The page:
The mysterious rain of feces plagued the town of Kelowna in British Columbia from May 9 to 12, splattering residents' cars and hitting them smack in the face.
Human Feces Have Been Falling From The Sky Like Rain In Canada And Nobody Can Explain Why
Storms are bad enough to deal with on its own, but imagine the skies opening up and delivering a deluge of fecal-like substance. This is what Canada has been dealing with for the past two months.
The first reported incident of the so-called poop rain occurred on Wednesday, May 9. Susan Allan and her son were driving with the sunroof down in Kelowna in British Columbia, Canada when they halted at a stoplight and received an unpleasant surprise.
"This is where we were inundated with poop," Allen tells Vancouver Sun. "It was coming from the sky, covered my car, and got in my face and in my mouth. You could tell it was feces because it smelt like poop. But there was also a hint of chlorine. It was the strangest smell."
However, the incident sent Allen to the doctor the next day due to problems with her eye.
'My eye was the size of a golf ball. It was swollen and red,' she said.
Although Allen was embarrassed at first to share her story, she's now speaking out hoping for some justice.
'My car was inundated with poo. I would like them to clean my car out. An apology would be nice, and I do believe they owe me some compensation for my eye. It was disgusting and you don’t ever want it to happen to you,' she said.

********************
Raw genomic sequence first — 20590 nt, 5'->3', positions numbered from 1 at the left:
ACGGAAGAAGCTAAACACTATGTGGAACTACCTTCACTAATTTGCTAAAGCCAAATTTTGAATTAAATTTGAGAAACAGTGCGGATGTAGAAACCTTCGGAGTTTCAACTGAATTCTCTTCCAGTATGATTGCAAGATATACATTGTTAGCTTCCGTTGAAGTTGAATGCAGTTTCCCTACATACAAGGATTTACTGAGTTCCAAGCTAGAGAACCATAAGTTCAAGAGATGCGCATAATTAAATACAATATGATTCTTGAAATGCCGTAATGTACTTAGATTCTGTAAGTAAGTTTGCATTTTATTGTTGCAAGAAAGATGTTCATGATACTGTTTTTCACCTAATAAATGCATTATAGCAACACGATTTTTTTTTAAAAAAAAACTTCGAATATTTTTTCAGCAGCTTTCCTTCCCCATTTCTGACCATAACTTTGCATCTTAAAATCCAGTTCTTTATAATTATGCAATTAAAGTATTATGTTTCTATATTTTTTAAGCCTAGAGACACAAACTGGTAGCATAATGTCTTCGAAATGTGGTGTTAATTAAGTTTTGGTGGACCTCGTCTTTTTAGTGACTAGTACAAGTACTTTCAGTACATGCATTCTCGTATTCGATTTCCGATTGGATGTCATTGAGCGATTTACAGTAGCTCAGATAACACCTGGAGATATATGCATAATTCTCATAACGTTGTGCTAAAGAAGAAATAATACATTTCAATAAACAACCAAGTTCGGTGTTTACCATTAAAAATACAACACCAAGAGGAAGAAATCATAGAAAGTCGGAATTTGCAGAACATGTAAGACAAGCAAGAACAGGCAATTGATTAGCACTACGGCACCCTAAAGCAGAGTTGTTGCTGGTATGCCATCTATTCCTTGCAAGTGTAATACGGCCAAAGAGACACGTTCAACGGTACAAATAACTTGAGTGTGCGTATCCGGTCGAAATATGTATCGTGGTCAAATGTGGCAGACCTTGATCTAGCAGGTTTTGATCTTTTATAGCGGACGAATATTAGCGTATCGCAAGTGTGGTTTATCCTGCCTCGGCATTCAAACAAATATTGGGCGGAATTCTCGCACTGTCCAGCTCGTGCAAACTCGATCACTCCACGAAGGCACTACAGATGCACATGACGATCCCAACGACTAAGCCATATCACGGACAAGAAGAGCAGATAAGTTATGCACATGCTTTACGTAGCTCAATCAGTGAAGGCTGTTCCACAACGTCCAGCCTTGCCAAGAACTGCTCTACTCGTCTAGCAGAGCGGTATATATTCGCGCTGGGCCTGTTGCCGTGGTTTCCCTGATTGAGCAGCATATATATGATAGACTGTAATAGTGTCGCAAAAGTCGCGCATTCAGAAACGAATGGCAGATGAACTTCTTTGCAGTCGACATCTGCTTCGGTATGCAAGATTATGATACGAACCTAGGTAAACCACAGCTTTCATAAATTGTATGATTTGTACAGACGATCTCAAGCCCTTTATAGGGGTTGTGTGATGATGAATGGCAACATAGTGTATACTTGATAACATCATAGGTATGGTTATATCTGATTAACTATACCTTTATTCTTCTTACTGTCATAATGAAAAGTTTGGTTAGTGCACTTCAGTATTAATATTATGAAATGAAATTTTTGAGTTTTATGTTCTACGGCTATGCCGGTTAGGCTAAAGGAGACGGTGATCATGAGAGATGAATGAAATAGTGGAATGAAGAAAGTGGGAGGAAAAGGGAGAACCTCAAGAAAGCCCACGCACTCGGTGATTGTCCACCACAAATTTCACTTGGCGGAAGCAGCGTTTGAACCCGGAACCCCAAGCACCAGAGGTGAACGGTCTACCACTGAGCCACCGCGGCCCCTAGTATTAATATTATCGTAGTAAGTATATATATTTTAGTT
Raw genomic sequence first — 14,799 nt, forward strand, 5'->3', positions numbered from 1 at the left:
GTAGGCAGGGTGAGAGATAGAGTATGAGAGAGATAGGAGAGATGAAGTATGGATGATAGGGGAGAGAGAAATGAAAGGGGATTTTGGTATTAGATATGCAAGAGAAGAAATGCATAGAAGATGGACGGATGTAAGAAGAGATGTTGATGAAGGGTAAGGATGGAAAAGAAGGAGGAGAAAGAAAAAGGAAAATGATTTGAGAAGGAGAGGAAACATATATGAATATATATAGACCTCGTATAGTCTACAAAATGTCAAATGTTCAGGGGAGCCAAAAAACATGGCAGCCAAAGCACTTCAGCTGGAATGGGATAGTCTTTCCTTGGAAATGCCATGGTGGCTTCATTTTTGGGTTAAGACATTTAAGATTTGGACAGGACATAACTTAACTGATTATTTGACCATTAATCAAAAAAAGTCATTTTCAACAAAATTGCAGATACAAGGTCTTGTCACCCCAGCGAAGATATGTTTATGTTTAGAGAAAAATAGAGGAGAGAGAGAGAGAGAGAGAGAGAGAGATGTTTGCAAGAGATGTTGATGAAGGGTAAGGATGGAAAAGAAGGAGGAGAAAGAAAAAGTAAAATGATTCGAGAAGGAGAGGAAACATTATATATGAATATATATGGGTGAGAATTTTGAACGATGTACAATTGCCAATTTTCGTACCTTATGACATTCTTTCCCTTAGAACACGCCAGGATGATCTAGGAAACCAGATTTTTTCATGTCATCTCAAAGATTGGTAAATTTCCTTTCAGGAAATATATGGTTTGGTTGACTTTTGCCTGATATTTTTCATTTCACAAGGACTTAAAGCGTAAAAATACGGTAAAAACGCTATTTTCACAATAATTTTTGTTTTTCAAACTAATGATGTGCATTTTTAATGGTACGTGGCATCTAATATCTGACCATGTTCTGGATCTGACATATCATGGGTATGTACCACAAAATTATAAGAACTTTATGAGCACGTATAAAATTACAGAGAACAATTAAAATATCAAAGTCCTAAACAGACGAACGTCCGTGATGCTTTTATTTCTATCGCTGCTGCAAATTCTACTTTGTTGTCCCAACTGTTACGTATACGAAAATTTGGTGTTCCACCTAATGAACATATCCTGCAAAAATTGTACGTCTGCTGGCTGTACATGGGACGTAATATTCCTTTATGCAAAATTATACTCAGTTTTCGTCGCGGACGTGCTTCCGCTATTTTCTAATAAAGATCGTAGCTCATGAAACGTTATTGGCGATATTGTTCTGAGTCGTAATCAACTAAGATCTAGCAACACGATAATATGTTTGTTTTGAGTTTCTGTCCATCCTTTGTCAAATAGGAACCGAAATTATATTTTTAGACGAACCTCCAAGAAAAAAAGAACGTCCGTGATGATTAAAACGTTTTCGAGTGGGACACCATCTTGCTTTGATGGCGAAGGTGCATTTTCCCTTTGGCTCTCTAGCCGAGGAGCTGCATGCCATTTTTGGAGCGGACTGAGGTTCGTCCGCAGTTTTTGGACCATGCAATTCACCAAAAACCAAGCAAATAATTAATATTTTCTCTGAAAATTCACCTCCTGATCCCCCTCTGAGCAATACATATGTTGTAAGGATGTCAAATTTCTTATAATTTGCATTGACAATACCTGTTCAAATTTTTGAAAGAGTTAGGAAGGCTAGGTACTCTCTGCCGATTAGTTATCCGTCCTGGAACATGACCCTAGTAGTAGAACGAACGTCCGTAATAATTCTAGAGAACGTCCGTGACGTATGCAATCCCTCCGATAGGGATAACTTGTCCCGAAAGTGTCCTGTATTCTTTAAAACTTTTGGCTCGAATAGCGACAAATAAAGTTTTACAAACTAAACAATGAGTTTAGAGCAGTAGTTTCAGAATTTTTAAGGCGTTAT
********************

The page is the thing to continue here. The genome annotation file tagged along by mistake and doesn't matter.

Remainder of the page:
When asked if it might've been a flock of birds behind the poop incident she said: 'There's no way it could be birds. There was so much poop on my car, in order for it to be that much poop there would have had to be 500 birds pooping at the same time.'
Since she came forward with the poop story on May 9, others from nearby areas have said they too encountered mystery feces smearing their cars. Brett Yates, who lives near Kelowna, says he found poop on his car and on the vehicles of his neighbors as well.
An alarm was also raised at Kelowna International Airport.
Transport Canada is also investigating the incident.
'Each air operator is responsible for ensuring that their aircraft operate safely and in compliance with the Canadian Aviation Regulations,' Transport Canada spokesperson Daniel Savoie said.
Transport Canada regulations say that 'no person shall create a hazard to persons or property on the surface by dropping an object from an aircraft in flight'.